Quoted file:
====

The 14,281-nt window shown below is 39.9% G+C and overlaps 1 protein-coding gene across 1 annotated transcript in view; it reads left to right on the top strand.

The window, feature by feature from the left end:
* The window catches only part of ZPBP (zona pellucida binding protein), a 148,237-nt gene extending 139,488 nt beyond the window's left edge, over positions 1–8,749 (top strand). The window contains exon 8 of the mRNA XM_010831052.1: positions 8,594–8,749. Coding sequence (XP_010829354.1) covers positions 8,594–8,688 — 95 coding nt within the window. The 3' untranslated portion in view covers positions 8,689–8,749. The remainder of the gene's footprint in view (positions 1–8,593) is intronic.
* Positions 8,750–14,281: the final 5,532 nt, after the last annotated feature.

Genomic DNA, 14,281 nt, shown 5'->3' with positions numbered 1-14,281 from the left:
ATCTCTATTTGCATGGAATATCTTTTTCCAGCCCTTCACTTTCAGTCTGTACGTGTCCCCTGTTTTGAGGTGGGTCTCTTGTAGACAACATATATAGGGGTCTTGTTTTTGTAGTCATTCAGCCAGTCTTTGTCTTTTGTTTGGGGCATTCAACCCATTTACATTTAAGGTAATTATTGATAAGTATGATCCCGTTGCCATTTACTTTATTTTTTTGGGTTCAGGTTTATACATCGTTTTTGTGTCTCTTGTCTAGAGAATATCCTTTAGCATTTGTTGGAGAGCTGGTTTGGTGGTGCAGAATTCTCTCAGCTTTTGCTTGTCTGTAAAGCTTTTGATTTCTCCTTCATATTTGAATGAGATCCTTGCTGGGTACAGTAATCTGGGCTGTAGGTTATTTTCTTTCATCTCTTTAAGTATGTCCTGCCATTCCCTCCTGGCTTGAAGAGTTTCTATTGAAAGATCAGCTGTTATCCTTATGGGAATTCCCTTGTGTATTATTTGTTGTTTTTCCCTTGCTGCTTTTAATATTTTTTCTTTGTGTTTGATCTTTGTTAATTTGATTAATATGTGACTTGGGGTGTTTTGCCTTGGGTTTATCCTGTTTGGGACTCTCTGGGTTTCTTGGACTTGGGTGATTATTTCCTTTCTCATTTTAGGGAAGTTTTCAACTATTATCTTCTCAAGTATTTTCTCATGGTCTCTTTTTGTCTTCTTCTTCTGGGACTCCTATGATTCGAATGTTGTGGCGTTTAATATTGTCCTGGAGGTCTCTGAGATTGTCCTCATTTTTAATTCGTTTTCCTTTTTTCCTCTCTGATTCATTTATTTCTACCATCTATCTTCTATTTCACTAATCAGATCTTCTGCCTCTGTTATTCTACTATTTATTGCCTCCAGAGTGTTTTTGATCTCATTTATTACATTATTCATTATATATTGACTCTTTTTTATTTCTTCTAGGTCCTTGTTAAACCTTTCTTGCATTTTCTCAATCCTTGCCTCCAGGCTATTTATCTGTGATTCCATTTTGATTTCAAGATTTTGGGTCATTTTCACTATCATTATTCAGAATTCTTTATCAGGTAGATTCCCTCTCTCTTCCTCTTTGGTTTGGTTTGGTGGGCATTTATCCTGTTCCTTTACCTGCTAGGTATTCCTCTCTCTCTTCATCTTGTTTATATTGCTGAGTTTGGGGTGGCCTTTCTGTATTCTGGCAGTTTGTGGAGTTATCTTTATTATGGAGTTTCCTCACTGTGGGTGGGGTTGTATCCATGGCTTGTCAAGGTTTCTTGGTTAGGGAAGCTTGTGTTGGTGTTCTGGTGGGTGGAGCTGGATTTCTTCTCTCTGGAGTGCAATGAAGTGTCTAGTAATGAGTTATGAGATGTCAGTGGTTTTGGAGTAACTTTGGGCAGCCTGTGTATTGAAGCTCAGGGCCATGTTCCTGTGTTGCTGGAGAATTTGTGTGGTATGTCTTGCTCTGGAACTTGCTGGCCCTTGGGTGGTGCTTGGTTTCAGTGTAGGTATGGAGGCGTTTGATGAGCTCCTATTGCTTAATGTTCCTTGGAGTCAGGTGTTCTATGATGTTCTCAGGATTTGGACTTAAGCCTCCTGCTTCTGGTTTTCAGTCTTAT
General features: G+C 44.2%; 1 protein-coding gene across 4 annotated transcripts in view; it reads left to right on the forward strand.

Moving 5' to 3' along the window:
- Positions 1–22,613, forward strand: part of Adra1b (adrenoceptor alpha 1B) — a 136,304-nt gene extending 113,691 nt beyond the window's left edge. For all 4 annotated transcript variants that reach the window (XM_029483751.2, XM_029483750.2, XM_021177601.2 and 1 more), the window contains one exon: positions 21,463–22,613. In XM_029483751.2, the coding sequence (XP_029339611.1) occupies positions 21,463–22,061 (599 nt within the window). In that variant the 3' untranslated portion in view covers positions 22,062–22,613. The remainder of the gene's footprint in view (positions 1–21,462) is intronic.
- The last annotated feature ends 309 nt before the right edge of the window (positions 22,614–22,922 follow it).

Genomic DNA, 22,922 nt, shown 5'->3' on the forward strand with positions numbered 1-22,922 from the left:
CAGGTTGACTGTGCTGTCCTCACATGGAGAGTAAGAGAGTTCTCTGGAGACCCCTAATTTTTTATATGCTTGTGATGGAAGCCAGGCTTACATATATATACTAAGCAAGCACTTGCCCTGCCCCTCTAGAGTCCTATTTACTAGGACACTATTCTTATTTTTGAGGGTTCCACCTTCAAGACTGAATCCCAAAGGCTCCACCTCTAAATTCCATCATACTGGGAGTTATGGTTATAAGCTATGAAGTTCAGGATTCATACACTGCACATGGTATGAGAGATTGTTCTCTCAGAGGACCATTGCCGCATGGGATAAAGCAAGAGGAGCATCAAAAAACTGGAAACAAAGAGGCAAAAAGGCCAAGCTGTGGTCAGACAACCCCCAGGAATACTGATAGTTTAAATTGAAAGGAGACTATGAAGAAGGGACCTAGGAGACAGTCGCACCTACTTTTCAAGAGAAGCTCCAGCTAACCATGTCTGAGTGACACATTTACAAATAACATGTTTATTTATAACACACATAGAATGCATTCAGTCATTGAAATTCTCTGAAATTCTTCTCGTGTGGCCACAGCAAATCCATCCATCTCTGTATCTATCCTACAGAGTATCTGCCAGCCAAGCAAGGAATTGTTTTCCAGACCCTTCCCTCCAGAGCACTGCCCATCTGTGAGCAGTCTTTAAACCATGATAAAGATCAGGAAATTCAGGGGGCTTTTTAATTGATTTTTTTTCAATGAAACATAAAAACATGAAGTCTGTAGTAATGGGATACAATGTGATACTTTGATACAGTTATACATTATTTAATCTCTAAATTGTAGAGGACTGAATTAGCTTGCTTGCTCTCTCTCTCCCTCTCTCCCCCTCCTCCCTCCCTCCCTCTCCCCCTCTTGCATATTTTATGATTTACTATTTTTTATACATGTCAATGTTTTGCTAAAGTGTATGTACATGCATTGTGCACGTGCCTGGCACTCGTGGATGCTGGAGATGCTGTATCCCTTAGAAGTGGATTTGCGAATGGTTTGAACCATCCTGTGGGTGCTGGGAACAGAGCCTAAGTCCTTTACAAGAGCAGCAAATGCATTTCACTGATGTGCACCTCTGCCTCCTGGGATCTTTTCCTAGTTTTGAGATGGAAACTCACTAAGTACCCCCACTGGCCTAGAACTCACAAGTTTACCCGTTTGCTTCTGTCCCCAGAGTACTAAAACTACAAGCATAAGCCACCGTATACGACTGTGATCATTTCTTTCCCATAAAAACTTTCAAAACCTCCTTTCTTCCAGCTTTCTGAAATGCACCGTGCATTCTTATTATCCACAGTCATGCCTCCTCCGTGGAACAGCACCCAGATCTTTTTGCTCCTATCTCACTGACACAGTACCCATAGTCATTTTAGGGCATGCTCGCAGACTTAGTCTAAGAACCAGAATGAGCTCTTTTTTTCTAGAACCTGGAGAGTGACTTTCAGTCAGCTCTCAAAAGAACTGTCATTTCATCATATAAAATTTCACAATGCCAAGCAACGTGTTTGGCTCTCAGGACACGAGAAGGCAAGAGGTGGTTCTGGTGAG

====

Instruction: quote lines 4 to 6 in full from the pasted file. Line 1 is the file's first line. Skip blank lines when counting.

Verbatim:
* Positions 8,750–14,281: the final 5,532 nt, after the last annotated feature.

Genomic DNA, 14,281 nt, shown 5'->3' with positions numbered 1-14,281 from the left:
ATCTCTATTTGCATGGAATATCTTTTTCCAGCCCTTCACTTTCAGTCTGTACGTGTCCCCTGTTTTGAGGTGGGTCTCTTGTAGACAACATATATAGGGGTCTTGTTTTTGTAGTCATTCAGCCAGTCTTTGTCTTTTGTTTGGGGCATTCAACCCATTTACATTTAAGGTAATTATTGATAAGTATGATCCCGTTGCCATTTACTTTATTTTTTTGGGTTCAGGTTTATACATCGTTTTTGTGTCTCTTGTCTAGAGAATATCCTTTAGCATTTGTTGGAGAGCTGGTTTGGTGGTGCAGAATTCTCTCAGCTTTTGCTTGTCTGTAAAGCTTTTGATTTCTCCTTCATATTTGAATGAGATCCTTGCTGGGTACAGTAATCTGGGCTGTAGGTTATTTTCTTTCATCTCTTTAAGTATGTCCTGCCATTCCCTCCTGGCTTGAAGAGTTTCTATTGAAAGATCAGCTGTTATCCTTATGGGAATTCCCTTGTGTATTATTTGTTGTTTTTCCCTTGCTGCTTTTAATATTTTTTCTTTGTGTTTGATCTTTGTTAATTTGATTAATATGTGACTTGGGGTGTTTTGCCTTGGGTTTATCCTGTTTGGGACTCTCTGGGTTTCTTGGACTTGGGTGATTATTTCCTTTCTCATTTTAGGGAAGTTTTCAACTATTATCTTCTCAAGTATTTTCTCATGGTCTCTTTTTGTCTTCTTCTTCTGGGACTCCTATGATTCGAATGTTGTGGCGTTTAATATTGTCCTGGAGGTCTCTGAGATTGTCCTCATTTTTAATTCGTTTTCCTTTTTTCCTCTCTGATTCATTTATTTCTACCATCTATCTTCTATTTCACTAATCAGATCTTCTGCCTCTGTTATTCTACTATTTATTGCCTCCAGAGTGTTTTTGATCTCATTTATTACATTATTCATTATATATTGACTCTTTTTTATTTCTTCTAGGTCCTTGTTAAACCTTTCTTGCATTTTCTCAATCCTTGCCTCCAGGCTATTTATCTGTGATTCCATTTTGATTTCAAGATTTTGGGTCATTTTCACTATCATTATTCAGAATTCTTTATCAGGTAGATTCCCTCTCTCTTCCTCTTTGGTTTGGTTTGGTGGGCATTTATCCTGTTCCTTTACCTGCTAGGTATTCCTCTCTCTCTTCATCTTGTTTATATTGCTGAGTTTGGGGTGGCCTTTCTGTATTCTGGCAGTTTGTGGAGTTATCTTTATTATGGAGTTTCCTCACTGTGGGTGGGGTTGTATCCATGGCTTGTCAAGGTTTCTTGGTTAGGGAAGCTTGTGTTGGTGTTCTGGTGGGTGGAGCTGGATTTCTTCTCTCTGGAGTGCAATGAAGTGTCTAGTAATGAGTTATGAGATGTCAGTGGTTTTGGAGTAACTTTGGGCAGCCTGTGTATTGAAGCTCAGGGCCATGTTCCTGTGTTGCTGGAGAATTTGTGTGGTATGTCTTGCTCTGGAACTTGCTGGCCCTTGGGTGGTGCTTGGTTTCAGTGTAGGTATGGAGGCGTTTGATGAGCTCCTATTGCTTAATGTTCCTTGGAGTCAGGTGTTCTATGATGTTCTCAGGATTTGGACTTAAGCCTCCTGCTTCTGGTTTTCAGTCTTAT